Hyperoxidation of Peroxiredoxins: Gain or Loss of Function?

These findings have provided the impetus for multiple studies investigating the purpose of this reversible, Prx hyperoxidation

Elizabeth A. Veal; Zoe E. Underwood; Lewis E. Tomalin; Brian A. Morgan; Ché S. Pillay

2017

Scholarcy highlights

  • In 2003, structural studies revealed that eukaryotic 2-Cys peroxiredoxins have evolved to be sensitive to inactivation of their thioredoxin peroxidase activity by hyperoxidation of their peroxide-reacting catalytic cysteine. This was accompanied by the unexpected discovery, that the sulfinylation of this cysteine was reversible in vivo and the identification of a new enzyme, sulfiredoxin, that had apparently co-evolved to reduce hyperoxidized 2-Cys Prx, restoring their peroxidase activity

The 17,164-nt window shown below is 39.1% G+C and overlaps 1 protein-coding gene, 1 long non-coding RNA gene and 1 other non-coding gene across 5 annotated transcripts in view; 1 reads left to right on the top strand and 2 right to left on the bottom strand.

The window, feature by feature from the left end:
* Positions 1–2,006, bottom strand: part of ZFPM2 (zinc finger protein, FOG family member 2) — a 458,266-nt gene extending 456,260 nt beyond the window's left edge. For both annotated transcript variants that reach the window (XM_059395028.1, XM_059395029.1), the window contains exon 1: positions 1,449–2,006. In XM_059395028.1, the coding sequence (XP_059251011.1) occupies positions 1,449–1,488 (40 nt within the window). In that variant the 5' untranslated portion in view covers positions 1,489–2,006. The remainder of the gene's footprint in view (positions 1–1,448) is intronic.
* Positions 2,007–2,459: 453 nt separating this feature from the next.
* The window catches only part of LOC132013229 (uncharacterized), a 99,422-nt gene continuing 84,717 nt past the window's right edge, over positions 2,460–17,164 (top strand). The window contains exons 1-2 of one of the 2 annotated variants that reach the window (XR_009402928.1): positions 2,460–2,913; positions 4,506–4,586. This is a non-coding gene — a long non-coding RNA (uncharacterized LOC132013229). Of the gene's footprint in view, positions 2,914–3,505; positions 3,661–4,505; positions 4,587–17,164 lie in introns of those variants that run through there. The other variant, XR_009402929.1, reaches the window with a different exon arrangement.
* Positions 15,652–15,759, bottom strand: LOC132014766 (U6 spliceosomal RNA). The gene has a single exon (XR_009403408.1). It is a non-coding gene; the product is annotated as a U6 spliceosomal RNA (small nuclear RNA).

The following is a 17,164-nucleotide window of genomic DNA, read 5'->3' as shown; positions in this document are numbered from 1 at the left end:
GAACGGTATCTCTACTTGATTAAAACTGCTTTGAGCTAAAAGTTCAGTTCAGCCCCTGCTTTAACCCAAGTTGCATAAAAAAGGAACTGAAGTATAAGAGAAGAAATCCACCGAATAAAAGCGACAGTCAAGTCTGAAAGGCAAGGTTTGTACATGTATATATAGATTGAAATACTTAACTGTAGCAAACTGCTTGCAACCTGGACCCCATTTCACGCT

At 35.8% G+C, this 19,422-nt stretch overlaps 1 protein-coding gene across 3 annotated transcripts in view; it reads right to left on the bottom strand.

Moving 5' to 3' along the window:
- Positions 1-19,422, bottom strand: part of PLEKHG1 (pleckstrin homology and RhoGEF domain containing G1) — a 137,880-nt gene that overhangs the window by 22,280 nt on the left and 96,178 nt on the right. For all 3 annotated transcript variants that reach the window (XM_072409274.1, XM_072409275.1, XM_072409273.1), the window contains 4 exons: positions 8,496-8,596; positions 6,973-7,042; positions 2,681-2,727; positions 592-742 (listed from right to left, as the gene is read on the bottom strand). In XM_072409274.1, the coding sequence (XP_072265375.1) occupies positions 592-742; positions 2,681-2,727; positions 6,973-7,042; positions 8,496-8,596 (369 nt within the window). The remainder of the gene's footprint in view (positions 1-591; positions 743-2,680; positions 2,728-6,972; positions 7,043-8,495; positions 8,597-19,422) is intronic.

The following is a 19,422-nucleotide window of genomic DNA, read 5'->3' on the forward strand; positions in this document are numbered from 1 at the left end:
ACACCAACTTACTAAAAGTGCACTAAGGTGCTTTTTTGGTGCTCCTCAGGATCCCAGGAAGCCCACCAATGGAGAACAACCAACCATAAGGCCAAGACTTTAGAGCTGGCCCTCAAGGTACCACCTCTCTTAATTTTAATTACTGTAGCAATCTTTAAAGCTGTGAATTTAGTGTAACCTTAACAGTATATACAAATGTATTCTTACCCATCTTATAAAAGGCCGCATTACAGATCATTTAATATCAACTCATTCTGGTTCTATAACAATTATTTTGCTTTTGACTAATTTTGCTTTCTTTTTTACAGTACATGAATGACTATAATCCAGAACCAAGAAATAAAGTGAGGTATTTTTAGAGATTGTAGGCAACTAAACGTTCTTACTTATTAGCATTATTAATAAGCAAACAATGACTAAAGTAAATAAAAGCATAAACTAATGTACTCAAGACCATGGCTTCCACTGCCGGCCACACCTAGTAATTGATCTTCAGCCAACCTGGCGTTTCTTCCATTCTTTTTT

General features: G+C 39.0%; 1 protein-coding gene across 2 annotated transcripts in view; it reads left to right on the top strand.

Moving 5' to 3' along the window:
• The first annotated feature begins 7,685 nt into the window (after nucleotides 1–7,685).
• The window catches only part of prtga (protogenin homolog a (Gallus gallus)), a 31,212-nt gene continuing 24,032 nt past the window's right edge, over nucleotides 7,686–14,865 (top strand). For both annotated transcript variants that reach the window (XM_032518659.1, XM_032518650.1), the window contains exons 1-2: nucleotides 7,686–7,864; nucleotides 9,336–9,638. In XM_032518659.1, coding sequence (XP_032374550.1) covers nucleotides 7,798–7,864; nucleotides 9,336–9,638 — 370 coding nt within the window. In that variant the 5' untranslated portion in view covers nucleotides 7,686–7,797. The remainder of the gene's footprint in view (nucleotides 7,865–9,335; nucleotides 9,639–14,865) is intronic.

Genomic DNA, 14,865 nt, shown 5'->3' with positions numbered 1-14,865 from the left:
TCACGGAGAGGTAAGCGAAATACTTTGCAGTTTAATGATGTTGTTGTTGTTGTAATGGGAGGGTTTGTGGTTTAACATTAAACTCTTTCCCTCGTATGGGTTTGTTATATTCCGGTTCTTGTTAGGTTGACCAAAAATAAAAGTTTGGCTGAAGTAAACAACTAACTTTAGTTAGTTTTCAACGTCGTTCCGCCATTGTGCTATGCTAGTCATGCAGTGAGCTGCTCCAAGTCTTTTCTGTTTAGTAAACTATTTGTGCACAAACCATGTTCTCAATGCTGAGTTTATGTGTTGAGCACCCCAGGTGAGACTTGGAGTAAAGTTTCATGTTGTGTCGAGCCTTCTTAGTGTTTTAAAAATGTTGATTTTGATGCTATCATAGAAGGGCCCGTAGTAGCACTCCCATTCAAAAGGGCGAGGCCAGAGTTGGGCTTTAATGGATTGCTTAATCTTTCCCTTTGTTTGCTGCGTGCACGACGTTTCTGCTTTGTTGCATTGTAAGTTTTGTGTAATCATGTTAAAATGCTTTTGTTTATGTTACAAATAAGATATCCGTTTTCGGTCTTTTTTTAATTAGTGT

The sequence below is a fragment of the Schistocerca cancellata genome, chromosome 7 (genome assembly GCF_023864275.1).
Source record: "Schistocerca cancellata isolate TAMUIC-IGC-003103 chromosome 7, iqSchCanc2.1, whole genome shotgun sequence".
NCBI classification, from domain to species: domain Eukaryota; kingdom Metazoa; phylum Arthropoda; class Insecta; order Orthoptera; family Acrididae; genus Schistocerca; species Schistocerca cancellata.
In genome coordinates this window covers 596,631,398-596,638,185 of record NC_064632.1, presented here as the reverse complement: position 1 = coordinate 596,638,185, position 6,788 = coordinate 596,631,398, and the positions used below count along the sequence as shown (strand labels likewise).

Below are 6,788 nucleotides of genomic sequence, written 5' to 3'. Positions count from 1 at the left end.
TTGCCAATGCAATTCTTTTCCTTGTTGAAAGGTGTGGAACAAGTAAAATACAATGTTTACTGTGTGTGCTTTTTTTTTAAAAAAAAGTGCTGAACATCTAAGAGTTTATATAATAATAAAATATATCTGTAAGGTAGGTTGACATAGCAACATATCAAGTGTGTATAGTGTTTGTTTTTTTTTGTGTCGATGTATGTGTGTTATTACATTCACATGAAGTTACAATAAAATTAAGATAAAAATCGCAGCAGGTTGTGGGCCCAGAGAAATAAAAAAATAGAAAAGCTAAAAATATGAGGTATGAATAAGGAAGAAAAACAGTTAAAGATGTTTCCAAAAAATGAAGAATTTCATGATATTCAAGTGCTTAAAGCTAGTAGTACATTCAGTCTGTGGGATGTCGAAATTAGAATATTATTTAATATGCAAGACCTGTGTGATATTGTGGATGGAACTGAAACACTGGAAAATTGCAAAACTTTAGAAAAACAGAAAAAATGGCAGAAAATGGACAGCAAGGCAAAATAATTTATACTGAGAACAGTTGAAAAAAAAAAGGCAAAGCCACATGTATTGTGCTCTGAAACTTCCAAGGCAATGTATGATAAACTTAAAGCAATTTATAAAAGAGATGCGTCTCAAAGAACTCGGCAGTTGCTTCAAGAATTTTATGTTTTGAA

• These findings have provided the impetus for multiple studies investigating the purpose of this reversible, Prx hyperoxidation
  • Recent Advances: It has been suggested that inhibition of the thioredoxin peroxidase activity by hyperoxidation can both promote and inhibit peroxide signal transduction, depending on the context
  • Critical Issues: Here, we will review the evidence in support of each of these proposed functions, in view of the in vivo contexts in which Prx hyperoxidation occurs, and the role of sulfiredoxin
  • Future Directions: We provide a rationale, based on modeling and experimental studies, for why Prx hyperoxidation should be considered a suitable, early biomarker for damaging levels of reactive oxygen species
  • Global gene expression reveals an increase of HMGB1 and APEX1 proteins and their involvement in oxidative stress, apoptosis and inflammation pathways among beta‐thalassaemia intermedia and major phenotypes

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